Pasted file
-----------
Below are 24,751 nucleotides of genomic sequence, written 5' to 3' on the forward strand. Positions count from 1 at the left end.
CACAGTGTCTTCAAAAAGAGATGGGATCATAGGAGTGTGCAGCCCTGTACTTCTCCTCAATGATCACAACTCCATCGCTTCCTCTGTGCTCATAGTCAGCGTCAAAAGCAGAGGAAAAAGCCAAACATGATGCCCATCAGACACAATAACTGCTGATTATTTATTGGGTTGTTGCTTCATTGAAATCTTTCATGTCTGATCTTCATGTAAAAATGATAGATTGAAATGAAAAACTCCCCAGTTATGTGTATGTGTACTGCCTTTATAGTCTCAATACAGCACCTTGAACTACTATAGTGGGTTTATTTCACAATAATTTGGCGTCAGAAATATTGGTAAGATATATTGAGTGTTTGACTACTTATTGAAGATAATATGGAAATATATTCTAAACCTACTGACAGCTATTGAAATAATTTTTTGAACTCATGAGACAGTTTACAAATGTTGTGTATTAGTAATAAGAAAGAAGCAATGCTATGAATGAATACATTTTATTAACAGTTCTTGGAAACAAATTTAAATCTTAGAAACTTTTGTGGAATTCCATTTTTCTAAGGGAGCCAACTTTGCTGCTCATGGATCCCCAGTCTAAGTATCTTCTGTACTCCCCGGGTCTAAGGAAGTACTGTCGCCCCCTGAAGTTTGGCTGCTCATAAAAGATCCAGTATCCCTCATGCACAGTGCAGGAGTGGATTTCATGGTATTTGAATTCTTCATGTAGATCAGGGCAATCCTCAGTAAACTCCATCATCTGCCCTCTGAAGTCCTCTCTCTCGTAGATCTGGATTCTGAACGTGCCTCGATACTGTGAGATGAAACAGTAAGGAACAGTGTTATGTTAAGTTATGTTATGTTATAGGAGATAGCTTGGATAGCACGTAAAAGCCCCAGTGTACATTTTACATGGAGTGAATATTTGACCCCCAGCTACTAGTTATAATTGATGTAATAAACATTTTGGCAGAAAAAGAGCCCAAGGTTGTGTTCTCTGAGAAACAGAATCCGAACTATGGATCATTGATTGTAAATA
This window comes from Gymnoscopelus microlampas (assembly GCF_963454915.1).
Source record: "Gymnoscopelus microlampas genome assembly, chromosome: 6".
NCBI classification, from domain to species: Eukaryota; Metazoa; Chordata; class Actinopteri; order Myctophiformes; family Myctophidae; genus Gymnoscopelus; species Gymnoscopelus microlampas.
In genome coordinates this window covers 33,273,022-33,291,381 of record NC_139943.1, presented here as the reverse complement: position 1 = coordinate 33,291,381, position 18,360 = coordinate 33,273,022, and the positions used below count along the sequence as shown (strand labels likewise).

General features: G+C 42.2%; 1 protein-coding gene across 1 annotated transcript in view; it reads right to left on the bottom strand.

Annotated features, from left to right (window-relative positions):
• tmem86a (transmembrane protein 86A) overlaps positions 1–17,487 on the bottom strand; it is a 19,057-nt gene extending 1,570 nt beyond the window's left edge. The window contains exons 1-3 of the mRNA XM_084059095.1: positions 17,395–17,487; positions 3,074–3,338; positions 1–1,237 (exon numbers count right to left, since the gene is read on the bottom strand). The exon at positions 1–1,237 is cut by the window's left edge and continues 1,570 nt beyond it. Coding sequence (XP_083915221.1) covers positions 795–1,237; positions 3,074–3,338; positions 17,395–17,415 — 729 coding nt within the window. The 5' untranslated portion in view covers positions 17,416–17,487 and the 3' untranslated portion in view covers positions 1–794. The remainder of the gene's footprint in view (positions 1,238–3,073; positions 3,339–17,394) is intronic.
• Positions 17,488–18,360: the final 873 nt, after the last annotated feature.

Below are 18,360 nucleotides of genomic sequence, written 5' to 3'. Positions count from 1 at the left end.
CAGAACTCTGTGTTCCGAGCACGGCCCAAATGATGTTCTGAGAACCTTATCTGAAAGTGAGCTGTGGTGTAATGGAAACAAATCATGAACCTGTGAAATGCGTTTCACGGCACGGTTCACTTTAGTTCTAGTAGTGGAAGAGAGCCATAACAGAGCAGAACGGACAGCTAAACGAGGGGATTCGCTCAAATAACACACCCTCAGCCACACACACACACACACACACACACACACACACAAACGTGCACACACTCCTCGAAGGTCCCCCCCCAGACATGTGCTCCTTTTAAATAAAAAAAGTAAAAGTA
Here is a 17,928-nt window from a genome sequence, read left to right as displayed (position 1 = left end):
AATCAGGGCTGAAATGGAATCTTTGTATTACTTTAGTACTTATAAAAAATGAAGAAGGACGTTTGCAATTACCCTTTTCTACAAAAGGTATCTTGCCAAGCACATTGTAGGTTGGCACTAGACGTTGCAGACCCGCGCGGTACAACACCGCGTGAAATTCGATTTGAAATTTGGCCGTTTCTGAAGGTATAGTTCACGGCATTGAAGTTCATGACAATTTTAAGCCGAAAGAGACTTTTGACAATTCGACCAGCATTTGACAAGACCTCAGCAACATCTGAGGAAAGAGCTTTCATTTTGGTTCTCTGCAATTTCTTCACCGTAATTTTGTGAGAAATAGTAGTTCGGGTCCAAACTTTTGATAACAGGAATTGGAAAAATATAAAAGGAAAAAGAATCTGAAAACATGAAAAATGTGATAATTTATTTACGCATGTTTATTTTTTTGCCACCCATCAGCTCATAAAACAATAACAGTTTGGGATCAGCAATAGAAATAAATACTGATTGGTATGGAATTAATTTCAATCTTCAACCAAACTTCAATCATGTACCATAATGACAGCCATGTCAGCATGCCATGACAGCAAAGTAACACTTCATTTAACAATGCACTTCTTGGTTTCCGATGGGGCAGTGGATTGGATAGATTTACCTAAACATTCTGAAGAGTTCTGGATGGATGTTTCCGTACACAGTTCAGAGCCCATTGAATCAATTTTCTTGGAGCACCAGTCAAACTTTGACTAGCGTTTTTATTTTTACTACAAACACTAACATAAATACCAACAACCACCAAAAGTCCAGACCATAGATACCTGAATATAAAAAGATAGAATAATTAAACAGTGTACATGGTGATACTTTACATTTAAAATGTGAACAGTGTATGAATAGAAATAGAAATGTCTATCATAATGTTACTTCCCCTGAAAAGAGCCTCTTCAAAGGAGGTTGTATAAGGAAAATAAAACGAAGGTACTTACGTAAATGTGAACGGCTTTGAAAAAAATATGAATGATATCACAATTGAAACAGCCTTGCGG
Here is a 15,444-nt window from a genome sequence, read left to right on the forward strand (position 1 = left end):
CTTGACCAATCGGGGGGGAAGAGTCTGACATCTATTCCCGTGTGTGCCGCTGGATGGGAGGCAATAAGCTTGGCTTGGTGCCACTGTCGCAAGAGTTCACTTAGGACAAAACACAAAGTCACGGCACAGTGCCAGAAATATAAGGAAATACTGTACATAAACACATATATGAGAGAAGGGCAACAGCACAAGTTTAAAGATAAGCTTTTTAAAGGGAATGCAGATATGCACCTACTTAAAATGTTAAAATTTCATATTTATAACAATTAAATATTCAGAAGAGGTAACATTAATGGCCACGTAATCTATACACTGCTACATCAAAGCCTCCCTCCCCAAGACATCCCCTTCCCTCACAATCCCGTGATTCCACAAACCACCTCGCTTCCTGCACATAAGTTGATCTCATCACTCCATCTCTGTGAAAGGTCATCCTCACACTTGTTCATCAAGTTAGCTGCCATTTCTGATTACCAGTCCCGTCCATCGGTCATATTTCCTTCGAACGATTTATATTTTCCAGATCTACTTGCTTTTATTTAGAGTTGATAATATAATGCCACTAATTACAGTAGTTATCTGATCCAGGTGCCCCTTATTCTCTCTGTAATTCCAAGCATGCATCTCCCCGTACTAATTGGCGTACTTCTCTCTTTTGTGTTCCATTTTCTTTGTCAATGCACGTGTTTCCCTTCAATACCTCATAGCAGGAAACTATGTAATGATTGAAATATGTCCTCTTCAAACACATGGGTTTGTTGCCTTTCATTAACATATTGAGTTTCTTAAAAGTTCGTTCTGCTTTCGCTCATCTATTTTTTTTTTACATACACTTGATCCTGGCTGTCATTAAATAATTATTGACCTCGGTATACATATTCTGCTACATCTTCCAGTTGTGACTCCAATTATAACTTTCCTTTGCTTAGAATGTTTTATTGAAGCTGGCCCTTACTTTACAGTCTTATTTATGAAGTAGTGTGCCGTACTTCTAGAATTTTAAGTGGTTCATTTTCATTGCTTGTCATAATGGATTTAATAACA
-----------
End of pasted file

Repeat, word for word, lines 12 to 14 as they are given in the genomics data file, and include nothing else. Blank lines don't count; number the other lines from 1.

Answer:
CAGAACTCTGTGTTCCGAGCACGGCCCAAATGATGTTCTGAGAACCTTATCTGAAAGTGAGCTGTGGTGTAATGGAAACAAATCATGAACCTGTGAAATGCGTTTCACGGCACGGTTCACTTTAGTTCTAGTAGTGGAAGAGAGCCATAACAGAGCAGAACGGACAGCTAAACGAGGGGATTCGCTCAAATAACACACCCTCAGCCACACACACACACACACACACACACACACACACAAACGTGCACACACTCCTCGAAGGTCCCCCCCCAGACATGTGCTCCTTTTAAATAAAAAAAGTAAAAGTA
Here is a 17,928-nt window from a genome sequence, read left to right as displayed (position 1 = left end):
AATCAGGGCTGAAATGGAATCTTTGTATTACTTTAGTACTTATAAAAAATGAAGAAGGACGTTTGCAATTACCCTTTTCTACAAAAGGTATCTTGCCAAGCACATTGTAGGTTGGCACTAGACGTTGCAGACCCGCGCGGTACAACACCGCGTGAAATTCGATTTGAAATTTGGCCGTTTCTGAAGGTATAGTTCACGGCATTGAAGTTCATGACAATTTTAAGCCGAAAGAGACTTTTGACAATTCGACCAGCATTTGACAAGACCTCAGCAACATCTGAGGAAAGAGCTTTCATTTTGGTTCTCTGCAATTTCTTCACCGTAATTTTGTGAGAAATAGTAGTTCGGGTCCAAACTTTTGATAACAGGAATTGGAAAAATATAAAAGGAAAAAGAATCTGAAAACATGAAAAATGTGATAATTTATTTACGCATGTTTATTTTTTTGCCACCCATCAGCTCATAAAACAATAACAGTTTGGGATCAGCAATAGAAATAAATACTGATTGGTATGGAATTAATTTCAATCTTCAACCAAACTTCAATCATGTACCATAATGACAGCCATGTCAGCATGCCATGACAGCAAAGTAACACTTCATTTAACAATGCACTTCTTGGTTTCCGATGGGGCAGTGGATTGGATAGATTTACCTAAACATTCTGAAGAGTTCTGGATGGATGTTTCCGTACACAGTTCAGAGCCCATTGAATCAATTTTCTTGGAGCACCAGTCAAACTTTGACTAGCGTTTTTATTTTTACTACAAACACTAACATAAATACCAACAACCACCAAAAGTCCAGACCATAGATACCTGAATATAAAAAGATAGAATAATTAAACAGTGTACATGGTGATACTTTACATTTAAAATGTGAACAGTGTATGAATAGAAATAGAAATGTCTATCATAATGTTACTTCCCCTGAAAAGAGCCTCTTCAAAGGAGGTTGTATAAGGAAAATAAAACGAAGGTACTTACGTAAATGTGAACGGCTTTGAAAAAAATATGAATGATATCACAATTGAAACAGCCTTGCGG